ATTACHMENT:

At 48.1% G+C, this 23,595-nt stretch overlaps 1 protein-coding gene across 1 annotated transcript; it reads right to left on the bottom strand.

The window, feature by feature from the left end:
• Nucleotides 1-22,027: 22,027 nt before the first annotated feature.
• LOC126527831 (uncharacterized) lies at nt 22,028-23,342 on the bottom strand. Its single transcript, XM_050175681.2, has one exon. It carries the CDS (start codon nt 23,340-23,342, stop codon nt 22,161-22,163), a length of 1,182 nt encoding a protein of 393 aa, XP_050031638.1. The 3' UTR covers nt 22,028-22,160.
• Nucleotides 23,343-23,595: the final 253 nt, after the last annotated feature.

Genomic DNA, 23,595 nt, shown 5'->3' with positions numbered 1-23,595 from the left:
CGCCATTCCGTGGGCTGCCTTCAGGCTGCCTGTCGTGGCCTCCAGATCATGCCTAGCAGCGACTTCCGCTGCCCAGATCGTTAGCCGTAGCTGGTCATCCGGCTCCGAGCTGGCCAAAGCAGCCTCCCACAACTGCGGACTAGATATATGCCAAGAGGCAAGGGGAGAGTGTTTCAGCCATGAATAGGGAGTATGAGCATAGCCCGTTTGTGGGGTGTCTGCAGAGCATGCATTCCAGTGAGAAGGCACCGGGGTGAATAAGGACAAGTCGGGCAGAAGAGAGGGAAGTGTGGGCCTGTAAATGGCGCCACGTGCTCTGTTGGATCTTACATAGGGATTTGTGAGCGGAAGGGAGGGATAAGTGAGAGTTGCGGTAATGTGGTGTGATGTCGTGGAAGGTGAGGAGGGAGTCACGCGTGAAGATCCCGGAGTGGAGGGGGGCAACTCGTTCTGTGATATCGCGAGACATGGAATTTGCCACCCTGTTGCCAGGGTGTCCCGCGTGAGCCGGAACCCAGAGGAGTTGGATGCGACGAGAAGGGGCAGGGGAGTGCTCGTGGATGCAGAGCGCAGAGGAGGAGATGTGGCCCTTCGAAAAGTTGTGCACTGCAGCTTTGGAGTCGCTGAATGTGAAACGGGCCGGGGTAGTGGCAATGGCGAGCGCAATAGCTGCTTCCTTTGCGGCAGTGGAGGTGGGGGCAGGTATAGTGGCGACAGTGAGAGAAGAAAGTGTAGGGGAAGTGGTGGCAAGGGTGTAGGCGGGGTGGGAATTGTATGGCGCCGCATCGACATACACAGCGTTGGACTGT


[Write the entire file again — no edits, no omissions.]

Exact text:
At 48.1% G+C, this 23,595-nt stretch overlaps 1 protein-coding gene across 1 annotated transcript; it reads right to left on the bottom strand.

The window, feature by feature from the left end:
• Nucleotides 1-22,027: 22,027 nt before the first annotated feature.
• LOC126527831 (uncharacterized) lies at nt 22,028-23,342 on the bottom strand. Its single transcript, XM_050175681.2, has one exon. It carries the CDS (start codon nt 23,340-23,342, stop codon nt 22,161-22,163), a length of 1,182 nt encoding a protein of 393 aa, XP_050031638.1. The 3' UTR covers nt 22,028-22,160.
• Nucleotides 23,343-23,595: the final 253 nt, after the last annotated feature.

Genomic DNA, 23,595 nt, shown 5'->3' with positions numbered 1-23,595 from the left:
CGCCATTCCGTGGGCTGCCTTCAGGCTGCCTGTCGTGGCCTCCAGATCATGCCTAGCAGCGACTTCCGCTGCCCAGATCGTTAGCCGTAGCTGGTCATCCGGCTCCGAGCTGGCCAAAGCAGCCTCCCACAACTGCGGACTAGATATATGCCAAGAGGCAAGGGGAGAGTGTTTCAGCCATGAATAGGGAGTATGAGCATAGCCCGTTTGTGGGGTGTCTGCAGAGCATGCATTCCAGTGAGAAGGCACCGGGGTGAATAAGGACAAGTCGGGCAGAAGAGAGGGAAGTGTGGGCCTGTAAATGGCGCCACGTGCTCTGTTGGATCTTACATAGGGATTTGTGAGCGGAAGGGAGGGATAAGTGAGAGTTGCGGTAATGTGGTGTGATGTCGTGGAAGGTGAGGAGGGAGTCACGCGTGAAGATCCCGGAGTGGAGGGGGGCAACTCGTTCTGTGATATCGCGAGACATGGAATTTGCCACCCTGTTGCCAGGGTGTCCCGCGTGAGCCGGAACCCAGAGGAGTTGGATGCGACGAGAAGGGGCAGGGGAGTGCTCGTGGATGCAGAGCGCAGAGGAGGAGATGTGGCCCTTCGAAAAGTTGTGCACTGCAGCTTTGGAGTCGCTGAATGTGAAACGGGCCGGGGTAGTGGCAATGGCGAGCGCAATAGCTGCTTCCTTTGCGGCAGTGGAGGTGGGGGCAGGTATAGTGGCGACAGTGAGAGAAGAAAGTGTAGGGGAAGTGGTGGCAAGGGTGTAGGCGGGGTGGGAATTGTATGGCGCCGCATCGACATACACAGCGTTGGACTGT